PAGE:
Changing Colours Movement


Changing Colours Movement

Greg Tingle, Bunna Lawrie, Chad Kendrick and Marco Yellin

Changing Colours Movement - review by Rae Threnoworth Bunna Lawrie

Sunday 11:45am Before:

Sitting at one of the 'reserved' tables in the North Bondi RSL club I feel surprisingly energised after a 3-hour drive down from Newcastle this morning. Missioning it down the coast on this Sunday morning on my own after working late at the pub last night, and fluking it through toll bridges and tunnels on my first adventure to the 'big smoke' of Sydney, I realise that people will do so much more in the name of a good cause. When people are passionate enough about a topic, they attract people of a similar attitude and outlook, it's because of this that "The Changing Colours Movement" are a success.

As I sit here organizing my camera equipment and fiddling with my pen, people are casually but quickly moving about making the finishing touches to the Benefit Concert being held here today. There is a cruisy and united vibe about the place and no body seems to be stressing or panicking about the expected crowds arriving in the next couple of hours, not to mention the media expected to arrive for the press conference being held in twenty minutes. The crew are organized and focused – the specific intention of saving the whales is evident and all about are people flashing whale tales arm symbols as often as their smiles as a sign of unity, dedication and good humour.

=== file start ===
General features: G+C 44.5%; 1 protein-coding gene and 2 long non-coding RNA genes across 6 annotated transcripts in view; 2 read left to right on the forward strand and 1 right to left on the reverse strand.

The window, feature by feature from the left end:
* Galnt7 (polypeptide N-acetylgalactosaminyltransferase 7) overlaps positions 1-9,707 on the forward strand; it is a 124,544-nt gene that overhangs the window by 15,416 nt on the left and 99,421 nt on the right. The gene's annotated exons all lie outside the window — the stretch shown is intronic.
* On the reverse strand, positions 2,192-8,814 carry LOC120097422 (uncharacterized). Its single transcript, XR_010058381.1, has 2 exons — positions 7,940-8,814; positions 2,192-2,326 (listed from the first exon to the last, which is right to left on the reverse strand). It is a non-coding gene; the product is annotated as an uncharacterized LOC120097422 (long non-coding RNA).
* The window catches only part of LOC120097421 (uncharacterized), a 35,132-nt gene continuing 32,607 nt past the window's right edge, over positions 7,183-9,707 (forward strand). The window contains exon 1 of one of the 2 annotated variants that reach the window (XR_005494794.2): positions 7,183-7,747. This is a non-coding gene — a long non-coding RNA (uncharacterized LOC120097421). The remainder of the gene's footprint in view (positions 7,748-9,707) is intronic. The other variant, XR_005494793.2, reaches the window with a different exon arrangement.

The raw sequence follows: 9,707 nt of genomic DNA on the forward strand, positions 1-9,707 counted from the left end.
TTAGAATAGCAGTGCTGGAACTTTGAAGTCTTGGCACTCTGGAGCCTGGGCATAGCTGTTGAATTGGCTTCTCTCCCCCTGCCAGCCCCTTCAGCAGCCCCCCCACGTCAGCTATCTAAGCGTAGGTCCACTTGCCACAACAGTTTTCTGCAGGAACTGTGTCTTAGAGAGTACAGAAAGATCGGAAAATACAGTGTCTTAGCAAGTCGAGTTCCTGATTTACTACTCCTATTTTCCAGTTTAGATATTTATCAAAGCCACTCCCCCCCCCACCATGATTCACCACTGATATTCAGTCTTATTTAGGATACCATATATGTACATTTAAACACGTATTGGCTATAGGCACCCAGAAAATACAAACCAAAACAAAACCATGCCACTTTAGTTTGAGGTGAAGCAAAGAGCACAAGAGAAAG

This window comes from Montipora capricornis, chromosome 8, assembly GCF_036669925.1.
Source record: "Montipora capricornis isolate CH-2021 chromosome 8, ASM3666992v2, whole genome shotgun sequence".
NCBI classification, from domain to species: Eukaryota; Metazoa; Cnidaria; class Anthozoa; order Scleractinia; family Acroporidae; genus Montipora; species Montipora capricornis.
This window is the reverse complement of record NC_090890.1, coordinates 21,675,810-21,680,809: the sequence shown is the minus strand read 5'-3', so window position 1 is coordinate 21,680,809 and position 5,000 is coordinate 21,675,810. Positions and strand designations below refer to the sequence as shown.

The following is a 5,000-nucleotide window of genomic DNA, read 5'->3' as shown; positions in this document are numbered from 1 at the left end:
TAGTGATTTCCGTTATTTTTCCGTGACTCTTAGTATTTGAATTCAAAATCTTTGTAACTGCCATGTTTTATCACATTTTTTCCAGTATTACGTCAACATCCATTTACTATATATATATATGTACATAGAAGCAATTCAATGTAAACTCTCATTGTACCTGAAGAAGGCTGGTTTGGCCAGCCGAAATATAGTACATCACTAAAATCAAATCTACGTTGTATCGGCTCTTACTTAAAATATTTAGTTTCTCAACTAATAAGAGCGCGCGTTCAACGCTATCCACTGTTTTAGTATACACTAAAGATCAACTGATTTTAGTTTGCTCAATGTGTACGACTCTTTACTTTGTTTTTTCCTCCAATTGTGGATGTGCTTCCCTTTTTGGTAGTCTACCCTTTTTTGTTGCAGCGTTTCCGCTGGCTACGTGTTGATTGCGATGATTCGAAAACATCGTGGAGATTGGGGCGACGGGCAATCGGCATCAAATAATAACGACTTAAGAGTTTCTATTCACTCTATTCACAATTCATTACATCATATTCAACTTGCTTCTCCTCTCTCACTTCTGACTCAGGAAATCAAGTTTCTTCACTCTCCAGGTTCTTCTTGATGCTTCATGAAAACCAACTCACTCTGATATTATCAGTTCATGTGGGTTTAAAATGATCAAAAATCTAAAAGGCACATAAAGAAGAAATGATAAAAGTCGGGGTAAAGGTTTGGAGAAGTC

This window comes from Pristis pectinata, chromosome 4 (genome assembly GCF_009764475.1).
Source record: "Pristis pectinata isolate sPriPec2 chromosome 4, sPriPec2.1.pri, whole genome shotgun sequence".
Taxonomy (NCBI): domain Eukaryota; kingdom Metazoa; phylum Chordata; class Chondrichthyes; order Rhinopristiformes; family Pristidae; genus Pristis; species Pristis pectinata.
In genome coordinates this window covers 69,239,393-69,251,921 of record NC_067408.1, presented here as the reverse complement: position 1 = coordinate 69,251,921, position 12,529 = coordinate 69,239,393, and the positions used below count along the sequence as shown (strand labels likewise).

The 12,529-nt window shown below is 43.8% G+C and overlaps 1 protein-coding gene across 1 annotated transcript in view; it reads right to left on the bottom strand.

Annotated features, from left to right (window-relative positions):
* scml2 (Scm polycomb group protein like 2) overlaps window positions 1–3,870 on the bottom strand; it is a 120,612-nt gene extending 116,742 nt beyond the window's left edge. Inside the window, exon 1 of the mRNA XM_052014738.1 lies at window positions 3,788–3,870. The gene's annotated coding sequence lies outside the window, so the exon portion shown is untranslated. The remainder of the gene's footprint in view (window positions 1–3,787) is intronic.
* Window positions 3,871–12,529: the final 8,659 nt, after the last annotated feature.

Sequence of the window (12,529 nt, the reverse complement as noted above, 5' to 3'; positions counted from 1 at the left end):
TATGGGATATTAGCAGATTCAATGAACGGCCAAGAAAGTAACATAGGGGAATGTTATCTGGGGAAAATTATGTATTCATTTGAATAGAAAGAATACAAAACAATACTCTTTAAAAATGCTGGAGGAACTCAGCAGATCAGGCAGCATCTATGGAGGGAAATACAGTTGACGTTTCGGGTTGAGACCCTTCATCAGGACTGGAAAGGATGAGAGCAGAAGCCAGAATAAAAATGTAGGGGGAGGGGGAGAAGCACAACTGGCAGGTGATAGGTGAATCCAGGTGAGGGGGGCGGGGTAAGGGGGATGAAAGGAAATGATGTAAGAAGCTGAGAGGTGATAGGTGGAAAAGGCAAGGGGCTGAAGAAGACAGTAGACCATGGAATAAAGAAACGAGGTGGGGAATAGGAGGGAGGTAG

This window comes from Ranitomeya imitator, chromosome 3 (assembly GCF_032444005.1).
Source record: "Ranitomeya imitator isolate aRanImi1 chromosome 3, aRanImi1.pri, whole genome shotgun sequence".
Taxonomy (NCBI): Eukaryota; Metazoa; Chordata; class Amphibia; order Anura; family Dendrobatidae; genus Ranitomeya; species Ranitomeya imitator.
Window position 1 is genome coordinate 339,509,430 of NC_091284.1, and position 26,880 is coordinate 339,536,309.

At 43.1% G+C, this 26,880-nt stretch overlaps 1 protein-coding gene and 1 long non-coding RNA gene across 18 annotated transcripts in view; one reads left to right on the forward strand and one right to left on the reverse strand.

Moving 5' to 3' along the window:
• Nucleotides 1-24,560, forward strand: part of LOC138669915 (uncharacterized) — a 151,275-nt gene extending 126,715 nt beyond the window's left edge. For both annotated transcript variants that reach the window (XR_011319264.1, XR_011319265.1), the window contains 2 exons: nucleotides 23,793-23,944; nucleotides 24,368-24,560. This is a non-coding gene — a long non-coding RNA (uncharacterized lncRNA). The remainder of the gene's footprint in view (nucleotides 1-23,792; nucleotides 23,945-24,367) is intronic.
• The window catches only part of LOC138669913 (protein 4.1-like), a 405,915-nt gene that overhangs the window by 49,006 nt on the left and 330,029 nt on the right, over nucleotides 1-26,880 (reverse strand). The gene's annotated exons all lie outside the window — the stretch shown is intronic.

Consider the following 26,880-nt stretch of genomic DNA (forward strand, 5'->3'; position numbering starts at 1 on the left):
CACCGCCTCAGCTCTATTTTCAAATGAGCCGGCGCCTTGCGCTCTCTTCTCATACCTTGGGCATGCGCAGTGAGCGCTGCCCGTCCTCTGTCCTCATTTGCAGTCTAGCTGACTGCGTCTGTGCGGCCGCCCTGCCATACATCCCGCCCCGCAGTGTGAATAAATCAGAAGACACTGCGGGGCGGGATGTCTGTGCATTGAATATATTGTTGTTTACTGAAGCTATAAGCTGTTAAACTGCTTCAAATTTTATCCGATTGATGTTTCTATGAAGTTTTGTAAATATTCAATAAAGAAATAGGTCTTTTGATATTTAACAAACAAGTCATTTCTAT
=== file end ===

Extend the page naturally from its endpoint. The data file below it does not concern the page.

Today's activities coincide a week long International Whaling Commission Meeting being held in Chile as of Monday, to raise awareness and money and help to bring about peace in our waters and to bring a final, necessary ban on whaling of any kind. It's been 22 years since Commercial whaling was subjected to a moratorium by the International Whaling Commission, although this is hotly contested by a small number of countries. The ban on commercial whaling was agreed by the IWC in 1982, finally implemented four years later although there are two IWC members who still continue to kill whales - Japan for what it calls "scientific research", and Norway because it does not accept the moratorium. Whaling and other threats have led to at least five of the 13 great whales being listed as endangered.

As a group, we ask:
Isn't it time to consider a non-lethal form of scientific research Japan?

The Benefit concert has been organized under The Changing Colours Movement, a movement brought together by a local Sydney band Mojada. Marco, Chad, Wes, Neil and Pat have recently taken some time off after a 3-month adventure and recording of their album over in the US. During this time the boys acknowledged the dire need to shine colour and light on to the horrific and pointless killings, which take place in our oceans, and to encourage the community/world to stand up to the Nations who refuse to take responsibility for the declining numbers of whales and dolphins in our oceans. This is what they endeavor to do today as the first of many events in the name of ending the slaughter of the people of the ocean.